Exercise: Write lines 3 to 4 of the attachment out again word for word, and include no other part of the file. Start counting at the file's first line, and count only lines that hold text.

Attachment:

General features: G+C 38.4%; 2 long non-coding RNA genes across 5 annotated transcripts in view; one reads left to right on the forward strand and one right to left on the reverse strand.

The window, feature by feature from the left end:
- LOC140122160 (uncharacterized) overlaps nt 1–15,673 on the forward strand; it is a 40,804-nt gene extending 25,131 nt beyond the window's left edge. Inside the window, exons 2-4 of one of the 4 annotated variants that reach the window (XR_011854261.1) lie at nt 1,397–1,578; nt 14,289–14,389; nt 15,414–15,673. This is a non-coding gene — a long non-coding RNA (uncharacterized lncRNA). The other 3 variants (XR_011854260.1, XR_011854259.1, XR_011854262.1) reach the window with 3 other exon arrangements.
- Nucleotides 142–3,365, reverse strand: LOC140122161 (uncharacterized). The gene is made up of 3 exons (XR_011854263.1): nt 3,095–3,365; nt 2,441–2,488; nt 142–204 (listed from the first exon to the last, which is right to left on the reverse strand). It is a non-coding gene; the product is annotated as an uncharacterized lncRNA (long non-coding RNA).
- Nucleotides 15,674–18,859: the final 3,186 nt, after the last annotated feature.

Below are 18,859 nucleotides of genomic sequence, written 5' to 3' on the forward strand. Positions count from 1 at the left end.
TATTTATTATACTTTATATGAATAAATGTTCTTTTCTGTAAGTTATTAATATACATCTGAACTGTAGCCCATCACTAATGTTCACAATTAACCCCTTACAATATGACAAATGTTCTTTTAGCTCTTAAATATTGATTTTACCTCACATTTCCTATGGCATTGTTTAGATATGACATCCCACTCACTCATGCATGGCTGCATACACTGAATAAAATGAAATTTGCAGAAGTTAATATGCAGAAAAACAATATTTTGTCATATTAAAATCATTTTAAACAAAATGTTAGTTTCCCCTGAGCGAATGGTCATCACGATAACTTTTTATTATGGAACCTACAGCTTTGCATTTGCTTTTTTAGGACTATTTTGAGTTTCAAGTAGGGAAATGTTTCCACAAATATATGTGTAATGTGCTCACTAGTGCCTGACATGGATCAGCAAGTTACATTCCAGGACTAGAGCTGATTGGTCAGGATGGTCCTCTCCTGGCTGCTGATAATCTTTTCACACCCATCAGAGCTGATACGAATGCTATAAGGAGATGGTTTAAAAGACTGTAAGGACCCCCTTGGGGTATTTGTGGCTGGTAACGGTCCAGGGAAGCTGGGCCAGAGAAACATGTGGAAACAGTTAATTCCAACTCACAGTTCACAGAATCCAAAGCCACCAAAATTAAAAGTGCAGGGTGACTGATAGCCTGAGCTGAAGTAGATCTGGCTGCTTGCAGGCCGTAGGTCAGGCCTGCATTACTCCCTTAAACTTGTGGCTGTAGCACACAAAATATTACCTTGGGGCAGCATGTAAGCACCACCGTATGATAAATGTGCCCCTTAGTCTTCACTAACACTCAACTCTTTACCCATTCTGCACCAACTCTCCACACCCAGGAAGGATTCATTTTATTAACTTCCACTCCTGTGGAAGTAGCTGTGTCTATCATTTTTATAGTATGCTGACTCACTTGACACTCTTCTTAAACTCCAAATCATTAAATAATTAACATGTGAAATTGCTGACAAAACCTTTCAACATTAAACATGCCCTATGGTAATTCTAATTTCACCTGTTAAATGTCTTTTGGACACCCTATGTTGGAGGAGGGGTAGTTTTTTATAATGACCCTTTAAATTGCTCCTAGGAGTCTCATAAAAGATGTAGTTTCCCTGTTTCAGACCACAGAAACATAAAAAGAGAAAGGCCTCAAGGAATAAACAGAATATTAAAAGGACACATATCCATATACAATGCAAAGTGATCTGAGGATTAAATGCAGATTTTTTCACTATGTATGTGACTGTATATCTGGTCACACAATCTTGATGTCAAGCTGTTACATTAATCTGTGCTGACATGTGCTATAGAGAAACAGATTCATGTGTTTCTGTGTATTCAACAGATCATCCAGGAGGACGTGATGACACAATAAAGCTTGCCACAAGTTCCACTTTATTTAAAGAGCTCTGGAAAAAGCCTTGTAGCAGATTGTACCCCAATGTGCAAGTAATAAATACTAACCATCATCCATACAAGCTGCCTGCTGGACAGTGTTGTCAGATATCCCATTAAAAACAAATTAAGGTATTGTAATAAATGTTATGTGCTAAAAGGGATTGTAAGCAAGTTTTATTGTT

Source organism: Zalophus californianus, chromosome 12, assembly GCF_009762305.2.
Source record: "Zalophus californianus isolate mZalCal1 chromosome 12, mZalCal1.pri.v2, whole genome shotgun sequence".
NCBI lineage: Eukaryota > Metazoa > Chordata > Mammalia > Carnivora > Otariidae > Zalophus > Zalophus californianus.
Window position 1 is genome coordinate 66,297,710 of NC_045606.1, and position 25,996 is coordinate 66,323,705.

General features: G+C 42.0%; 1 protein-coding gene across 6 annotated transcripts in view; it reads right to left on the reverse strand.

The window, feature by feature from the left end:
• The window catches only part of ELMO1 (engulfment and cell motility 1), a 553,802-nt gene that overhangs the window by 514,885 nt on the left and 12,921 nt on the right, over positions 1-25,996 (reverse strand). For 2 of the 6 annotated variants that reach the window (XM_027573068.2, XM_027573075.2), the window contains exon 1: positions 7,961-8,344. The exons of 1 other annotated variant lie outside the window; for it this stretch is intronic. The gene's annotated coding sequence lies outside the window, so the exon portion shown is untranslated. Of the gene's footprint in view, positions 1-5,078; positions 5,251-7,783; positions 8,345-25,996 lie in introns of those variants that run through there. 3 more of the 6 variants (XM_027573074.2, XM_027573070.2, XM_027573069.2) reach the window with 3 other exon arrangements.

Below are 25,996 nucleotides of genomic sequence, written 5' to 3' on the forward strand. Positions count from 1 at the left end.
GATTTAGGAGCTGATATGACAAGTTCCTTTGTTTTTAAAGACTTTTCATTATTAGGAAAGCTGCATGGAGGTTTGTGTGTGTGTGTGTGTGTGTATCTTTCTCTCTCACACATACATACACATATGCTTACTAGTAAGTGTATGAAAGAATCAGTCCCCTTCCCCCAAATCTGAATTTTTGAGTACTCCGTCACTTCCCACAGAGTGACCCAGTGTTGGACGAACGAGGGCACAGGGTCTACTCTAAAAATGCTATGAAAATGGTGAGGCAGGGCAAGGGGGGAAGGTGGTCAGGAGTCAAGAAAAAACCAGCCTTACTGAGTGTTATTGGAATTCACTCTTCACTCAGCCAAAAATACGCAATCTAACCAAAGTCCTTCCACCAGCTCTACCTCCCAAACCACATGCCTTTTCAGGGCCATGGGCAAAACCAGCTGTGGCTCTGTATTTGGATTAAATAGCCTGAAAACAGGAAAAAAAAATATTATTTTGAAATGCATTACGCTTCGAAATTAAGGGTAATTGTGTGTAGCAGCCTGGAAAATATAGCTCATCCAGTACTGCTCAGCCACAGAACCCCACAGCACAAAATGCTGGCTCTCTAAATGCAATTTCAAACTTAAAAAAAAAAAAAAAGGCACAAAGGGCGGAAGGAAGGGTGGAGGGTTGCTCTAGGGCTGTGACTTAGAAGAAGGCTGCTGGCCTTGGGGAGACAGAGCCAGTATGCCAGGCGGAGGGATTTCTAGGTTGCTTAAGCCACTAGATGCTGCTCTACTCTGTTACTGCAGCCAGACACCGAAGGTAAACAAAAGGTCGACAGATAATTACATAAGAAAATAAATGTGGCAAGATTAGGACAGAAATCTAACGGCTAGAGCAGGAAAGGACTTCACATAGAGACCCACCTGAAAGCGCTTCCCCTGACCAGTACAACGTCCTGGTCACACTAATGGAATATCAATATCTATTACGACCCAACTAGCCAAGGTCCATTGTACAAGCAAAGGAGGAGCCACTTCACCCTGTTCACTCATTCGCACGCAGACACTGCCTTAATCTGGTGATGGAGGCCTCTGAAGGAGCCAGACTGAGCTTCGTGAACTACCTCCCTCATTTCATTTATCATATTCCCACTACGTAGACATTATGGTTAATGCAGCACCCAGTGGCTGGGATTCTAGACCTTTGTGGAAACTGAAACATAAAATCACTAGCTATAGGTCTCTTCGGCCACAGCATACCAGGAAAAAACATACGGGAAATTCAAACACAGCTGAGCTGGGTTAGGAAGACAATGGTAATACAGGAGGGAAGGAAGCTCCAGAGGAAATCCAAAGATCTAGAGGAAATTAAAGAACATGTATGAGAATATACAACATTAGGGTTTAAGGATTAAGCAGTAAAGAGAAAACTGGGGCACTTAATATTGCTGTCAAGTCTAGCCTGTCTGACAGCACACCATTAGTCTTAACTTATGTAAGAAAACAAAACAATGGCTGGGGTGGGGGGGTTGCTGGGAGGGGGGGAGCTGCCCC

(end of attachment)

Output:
- LOC140122160 (uncharacterized) overlaps nt 1–15,673 on the forward strand; it is a 40,804-nt gene extending 25,131 nt beyond the window's left edge. Inside the window, exons 2-4 of one of the 4 annotated variants that reach the window (XR_011854261.1) lie at nt 1,397–1,578; nt 14,289–14,389; nt 15,414–15,673. This is a non-coding gene — a long non-coding RNA (uncharacterized lncRNA). The other 3 variants (XR_011854260.1, XR_011854259.1, XR_011854262.1) reach the window with 3 other exon arrangements.
- Nucleotides 142–3,365, reverse strand: LOC140122161 (uncharacterized). The gene is made up of 3 exons (XR_011854263.1): nt 3,095–3,365; nt 2,441–2,488; nt 142–204 (listed from the first exon to the last, which is right to left on the reverse strand). It is a non-coding gene; the product is annotated as an uncharacterized lncRNA (long non-coding RNA).